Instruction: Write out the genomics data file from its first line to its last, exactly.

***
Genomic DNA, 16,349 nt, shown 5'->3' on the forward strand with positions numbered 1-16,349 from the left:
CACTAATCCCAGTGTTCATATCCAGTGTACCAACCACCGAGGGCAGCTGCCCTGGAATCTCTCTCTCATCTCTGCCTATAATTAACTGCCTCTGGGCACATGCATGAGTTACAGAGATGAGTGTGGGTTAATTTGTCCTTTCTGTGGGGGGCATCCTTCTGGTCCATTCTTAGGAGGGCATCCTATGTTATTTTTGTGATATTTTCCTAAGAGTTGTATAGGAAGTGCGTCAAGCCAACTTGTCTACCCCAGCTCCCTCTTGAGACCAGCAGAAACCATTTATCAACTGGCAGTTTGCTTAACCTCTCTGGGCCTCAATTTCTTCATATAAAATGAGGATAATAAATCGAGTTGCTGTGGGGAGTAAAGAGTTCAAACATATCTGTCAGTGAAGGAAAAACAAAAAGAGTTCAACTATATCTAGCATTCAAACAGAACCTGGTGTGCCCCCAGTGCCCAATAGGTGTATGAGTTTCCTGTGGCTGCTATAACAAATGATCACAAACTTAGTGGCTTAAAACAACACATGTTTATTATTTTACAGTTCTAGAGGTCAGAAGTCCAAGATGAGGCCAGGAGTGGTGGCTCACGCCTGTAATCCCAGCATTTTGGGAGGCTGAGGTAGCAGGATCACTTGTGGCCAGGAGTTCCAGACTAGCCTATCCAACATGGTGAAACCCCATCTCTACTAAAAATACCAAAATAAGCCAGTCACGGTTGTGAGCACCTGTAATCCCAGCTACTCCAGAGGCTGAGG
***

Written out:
Genomic DNA, 16,349 nt, shown 5'->3' on the forward strand with positions numbered 1-16,349 from the left:
CACTAATCCCAGTGTTCATATCCAGTGTACCAACCACCGAGGGCAGCTGCCCTGGAATCTCTCTCTCATCTCTGCCTATAATTAACTGCCTCTGGGCACATGCATGAGTTACAGAGATGAGTGTGGGTTAATTTGTCCTTTCTGTGGGGGGCATCCTTCTGGTCCATTCTTAGGAGGGCATCCTATGTTATTTTTGTGATATTTTCCTAAGAGTTGTATAGGAAGTGCGTCAAGCCAACTTGTCTACCCCAGCTCCCTCTTGAGACCAGCAGAAACCATTTATCAACTGGCAGTTTGCTTAACCTCTCTGGGCCTCAATTTCTTCATATAAAATGAGGATAATAAATCGAGTTGCTGTGGGGAGTAAAGAGTTCAAACATATCTGTCAGTGAAGGAAAAACAAAAAGAGTTCAACTATATCTAGCATTCAAACAGAACCTGGTGTGCCCCCAGTGCCCAATAGGTGTATGAGTTTCCTGTGGCTGCTATAACAAATGATCACAAACTTAGTGGCTTAAAACAACACATGTTTATTATTTTACAGTTCTAGAGGTCAGAAGTCCAAGATGAGGCCAGGAGTGGTGGCTCACGCCTGTAATCCCAGCATTTTGGGAGGCTGAGGTAGCAGGATCACTTGTGGCCAGGAGTTCCAGACTAGCCTATCCAACATGGTGAAACCCCATCTCTACTAAAAATACCAAAATAAGCCAGTCACGGTTGTGAGCACCTGTAATCCCAGCTACTCCAGAGGCTGAGG